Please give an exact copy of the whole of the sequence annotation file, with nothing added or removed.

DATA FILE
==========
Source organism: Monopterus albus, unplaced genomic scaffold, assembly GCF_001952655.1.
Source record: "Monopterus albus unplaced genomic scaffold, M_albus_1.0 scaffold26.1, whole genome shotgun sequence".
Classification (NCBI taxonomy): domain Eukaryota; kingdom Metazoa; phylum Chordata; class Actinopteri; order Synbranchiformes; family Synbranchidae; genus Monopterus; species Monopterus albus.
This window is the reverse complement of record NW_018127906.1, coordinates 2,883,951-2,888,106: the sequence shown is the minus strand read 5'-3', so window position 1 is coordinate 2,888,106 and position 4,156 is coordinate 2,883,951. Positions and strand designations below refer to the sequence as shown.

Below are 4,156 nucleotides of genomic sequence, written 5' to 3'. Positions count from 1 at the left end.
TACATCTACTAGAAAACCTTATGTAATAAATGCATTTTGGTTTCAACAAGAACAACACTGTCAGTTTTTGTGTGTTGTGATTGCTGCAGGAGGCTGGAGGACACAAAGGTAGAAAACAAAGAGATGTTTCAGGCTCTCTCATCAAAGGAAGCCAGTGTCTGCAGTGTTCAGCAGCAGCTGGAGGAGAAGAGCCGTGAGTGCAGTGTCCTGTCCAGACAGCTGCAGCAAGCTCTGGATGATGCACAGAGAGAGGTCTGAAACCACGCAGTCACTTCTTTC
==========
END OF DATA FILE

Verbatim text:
Source organism: Monopterus albus, unplaced genomic scaffold, assembly GCF_001952655.1.
Source record: "Monopterus albus unplaced genomic scaffold, M_albus_1.0 scaffold26.1, whole genome shotgun sequence".
Classification (NCBI taxonomy): domain Eukaryota; kingdom Metazoa; phylum Chordata; class Actinopteri; order Synbranchiformes; family Synbranchidae; genus Monopterus; species Monopterus albus.
This window is the reverse complement of record NW_018127906.1, coordinates 2,883,951-2,888,106: the sequence shown is the minus strand read 5'-3', so window position 1 is coordinate 2,888,106 and position 4,156 is coordinate 2,883,951. Positions and strand designations below refer to the sequence as shown.

Below are 4,156 nucleotides of genomic sequence, written 5' to 3'. Positions count from 1 at the left end.
TACATCTACTAGAAAACCTTATGTAATAAATGCATTTTGGTTTCAACAAGAACAACACTGTCAGTTTTTGTGTGTTGTGATTGCTGCAGGAGGCTGGAGGACACAAAGGTAGAAAACAAAGAGATGTTTCAGGCTCTCTCATCAAAGGAAGCCAGTGTCTGCAGTGTTCAGCAGCAGCTGGAGGAGAAGAGCCGTGAGTGCAGTGTCCTGTCCAGACAGCTGCAGCAAGCTCTGGATGATGCACAGAGAGAGGTCTGAAACCACGCAGTCACTTCTTTC